When parents age, we experience a whole new side of life as their children. Their plans after retirement involve new hobbies and their living space could transition into a senior community. This phase of life can be full of surprises, but not without worry.

As a child, you want the best life for your parents, and some of these changes feel new—and you may not be sure how to adjust to them.

Aging is a natural part of life, and there’s no reason to fear it. It can be challenging to realize your parents are getting older and need more help than before. For the children of aging parents, here are some tips on recognizing when they may need extra support (and what you can do to help):

Understanding the Signs: When Your Parents Need Professional Help

Accepting that it may be time for your parents to receive professional help can be emotionally challenging. 

Perhaps you feel guilty that you do not have the necessary resources or knowledge to meet your parents’ needs. Maybe you feel worried about suggesting they move to a senior living community where they can receive daily care from onsite staff.

The truth is, there’s no shame in working with your parents to ensure they have the necessary tools for a wholesome, healthy, and fulfilling senior experience. If you’re brand new to this experience, here are some ways to recognize when your parents require additional (and even professional) help:

They Don’t Remember to Take Their Medications

Prescribed medication is a crucial part of overall health and wellness. Suppose your parents don’t remember to take their medications but rely on you to remind them. In that case, it may be time to recommend moving to an assisted living facility where staff can regularly monitor and distribute medications.

They’re Rapidly Losing or Gaining Weight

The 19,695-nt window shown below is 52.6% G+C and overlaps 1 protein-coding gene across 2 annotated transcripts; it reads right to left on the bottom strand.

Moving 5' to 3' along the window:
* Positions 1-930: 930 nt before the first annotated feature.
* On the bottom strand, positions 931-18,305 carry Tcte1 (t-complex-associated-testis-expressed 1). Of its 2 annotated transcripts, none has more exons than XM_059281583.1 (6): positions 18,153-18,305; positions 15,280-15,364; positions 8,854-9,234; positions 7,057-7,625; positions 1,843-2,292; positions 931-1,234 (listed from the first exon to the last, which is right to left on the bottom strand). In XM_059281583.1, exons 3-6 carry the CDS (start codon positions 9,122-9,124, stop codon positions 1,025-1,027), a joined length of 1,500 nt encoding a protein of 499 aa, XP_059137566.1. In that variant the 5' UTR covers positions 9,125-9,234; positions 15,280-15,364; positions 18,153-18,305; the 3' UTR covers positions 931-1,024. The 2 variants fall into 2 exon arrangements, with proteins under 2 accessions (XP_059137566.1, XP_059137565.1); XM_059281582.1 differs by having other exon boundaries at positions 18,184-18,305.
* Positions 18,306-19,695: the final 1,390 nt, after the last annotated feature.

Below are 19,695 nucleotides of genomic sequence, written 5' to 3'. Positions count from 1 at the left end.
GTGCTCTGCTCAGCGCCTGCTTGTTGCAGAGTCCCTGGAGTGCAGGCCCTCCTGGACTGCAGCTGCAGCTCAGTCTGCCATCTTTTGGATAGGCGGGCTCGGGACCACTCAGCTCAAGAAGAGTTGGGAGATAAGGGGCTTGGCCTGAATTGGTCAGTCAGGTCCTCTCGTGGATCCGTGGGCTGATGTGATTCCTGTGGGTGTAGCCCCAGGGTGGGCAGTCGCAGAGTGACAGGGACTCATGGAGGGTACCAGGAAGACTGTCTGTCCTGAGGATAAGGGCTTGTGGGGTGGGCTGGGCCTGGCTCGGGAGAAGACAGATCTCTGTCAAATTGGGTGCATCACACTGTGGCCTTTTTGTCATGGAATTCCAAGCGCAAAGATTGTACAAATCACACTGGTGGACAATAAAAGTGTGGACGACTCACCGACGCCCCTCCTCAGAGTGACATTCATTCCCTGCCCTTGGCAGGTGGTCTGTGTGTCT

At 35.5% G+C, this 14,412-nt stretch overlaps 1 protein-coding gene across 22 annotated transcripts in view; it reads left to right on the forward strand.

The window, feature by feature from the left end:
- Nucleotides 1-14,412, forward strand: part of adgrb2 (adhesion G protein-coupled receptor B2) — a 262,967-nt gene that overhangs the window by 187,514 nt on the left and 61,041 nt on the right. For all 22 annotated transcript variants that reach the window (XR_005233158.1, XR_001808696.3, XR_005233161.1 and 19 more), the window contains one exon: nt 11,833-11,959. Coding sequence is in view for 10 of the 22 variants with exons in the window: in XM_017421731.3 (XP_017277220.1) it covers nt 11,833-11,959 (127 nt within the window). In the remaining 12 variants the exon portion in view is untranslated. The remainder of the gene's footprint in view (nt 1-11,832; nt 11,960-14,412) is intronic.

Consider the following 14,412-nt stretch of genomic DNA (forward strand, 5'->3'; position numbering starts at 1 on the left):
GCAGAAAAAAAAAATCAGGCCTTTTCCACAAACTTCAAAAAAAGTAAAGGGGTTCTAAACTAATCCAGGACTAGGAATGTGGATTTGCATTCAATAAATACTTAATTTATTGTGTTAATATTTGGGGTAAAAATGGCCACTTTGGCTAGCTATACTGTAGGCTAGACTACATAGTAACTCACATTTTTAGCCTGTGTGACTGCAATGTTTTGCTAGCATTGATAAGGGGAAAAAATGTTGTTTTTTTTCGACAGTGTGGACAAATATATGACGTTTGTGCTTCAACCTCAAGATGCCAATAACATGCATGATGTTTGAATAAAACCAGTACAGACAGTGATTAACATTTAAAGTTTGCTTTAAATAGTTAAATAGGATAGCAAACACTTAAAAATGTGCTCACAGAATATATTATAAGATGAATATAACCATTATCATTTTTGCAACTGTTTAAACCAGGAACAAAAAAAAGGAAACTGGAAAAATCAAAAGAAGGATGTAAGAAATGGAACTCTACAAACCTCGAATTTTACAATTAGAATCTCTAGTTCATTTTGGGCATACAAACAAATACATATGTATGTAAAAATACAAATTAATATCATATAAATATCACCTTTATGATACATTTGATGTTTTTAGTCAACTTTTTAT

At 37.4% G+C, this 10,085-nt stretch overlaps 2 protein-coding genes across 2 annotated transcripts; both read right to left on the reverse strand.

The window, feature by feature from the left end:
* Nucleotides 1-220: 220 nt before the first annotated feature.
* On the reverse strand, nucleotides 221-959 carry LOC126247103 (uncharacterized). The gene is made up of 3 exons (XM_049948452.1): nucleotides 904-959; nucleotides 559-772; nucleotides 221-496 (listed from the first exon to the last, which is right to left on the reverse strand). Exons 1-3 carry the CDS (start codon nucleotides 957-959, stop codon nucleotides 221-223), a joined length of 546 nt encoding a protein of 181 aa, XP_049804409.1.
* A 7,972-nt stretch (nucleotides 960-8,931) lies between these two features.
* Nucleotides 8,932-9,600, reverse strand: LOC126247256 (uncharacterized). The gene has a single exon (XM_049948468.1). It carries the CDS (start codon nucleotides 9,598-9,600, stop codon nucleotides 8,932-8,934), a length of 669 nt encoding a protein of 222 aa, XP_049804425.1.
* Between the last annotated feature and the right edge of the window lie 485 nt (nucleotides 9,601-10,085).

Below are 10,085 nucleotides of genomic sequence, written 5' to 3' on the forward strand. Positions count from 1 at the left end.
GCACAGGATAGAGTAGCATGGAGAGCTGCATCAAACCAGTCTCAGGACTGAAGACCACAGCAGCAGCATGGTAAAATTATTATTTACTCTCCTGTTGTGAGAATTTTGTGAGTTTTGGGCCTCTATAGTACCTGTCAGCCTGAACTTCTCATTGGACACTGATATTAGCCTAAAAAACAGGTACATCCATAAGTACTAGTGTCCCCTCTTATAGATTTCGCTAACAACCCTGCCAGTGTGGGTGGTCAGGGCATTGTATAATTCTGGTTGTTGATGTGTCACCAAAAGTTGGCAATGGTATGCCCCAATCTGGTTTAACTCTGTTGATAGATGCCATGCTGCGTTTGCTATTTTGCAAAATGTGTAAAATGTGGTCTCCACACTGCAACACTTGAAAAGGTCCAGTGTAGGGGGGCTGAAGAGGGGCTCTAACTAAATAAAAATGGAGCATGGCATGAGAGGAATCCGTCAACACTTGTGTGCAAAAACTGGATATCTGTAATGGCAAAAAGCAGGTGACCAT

If your parents are having significant health changes, such as sudden weight loss or weight gain, a professional analysis can help diagnose the root of the issue—and how to address it.

They’re Falling More Often

Frequent falls or general loss of coordination can limit one’s overall quality of life and ability to care for themselves. Senior communities and living spaces use floor plan designs that reduce the risk of falls. These designs can include removing stairs, replacing tight hallways with open-space areas, wider doorways between rooms, and more easily-accessible restrooms with walk-in showers and taller toilets.

Increased Isolation

If your aging parents have become less willing to engage in social activities, it may be time to evaluate if a senior community could help open their social circle. Social isolation is proven to worsen senior citizens’ overall health and wellness. It can even contribute to many health problems, increasing the risk of everything from dementia to cardiovascular disease. Senior communities take the stress out of meeting new people by offering a variety of activities such as exercise classes, themed socials with live music, Bible study classes, arts and crafts, etc. Your parents can choose to join one or all, in their own time. 

Depression or Loss of Interest in Hobbies

Suppose your aging parents display signs or symptoms of depression, such as loss of interest in hobbies. Hobbies are an essential part of anyone’s overall mental strength and health. If we’re not engaging our brains with the things we love, it’s easy to become stagnant. Encourage your parents to participate in activities at the local senior center or their living community. If they’re worried about going alone, volunteer to join them for an event.

Neglecting Household Chores

If your aging parents have begun neglecting basic household chores, it could be a sign that they need professional help. At Vineyard Senior Living, we understand that by taking care of the small household chores for our residents, they’re better able to focus on doing the things they love.

Adjusting to Your Parents’ Age

Adjusting to your aging parents can be challenging, but honesty and empathy will always be the best solution. Have a conversation like, “Mom? Dad? I’m worried about you because of ___, can we explore some different options that would help you live a happier, healthier life?”

Even if your parents aren’t ready to talk about receiving help, understand that you are doing your best. When in doubt, consult with professionals who can help guide you on doing the right thing.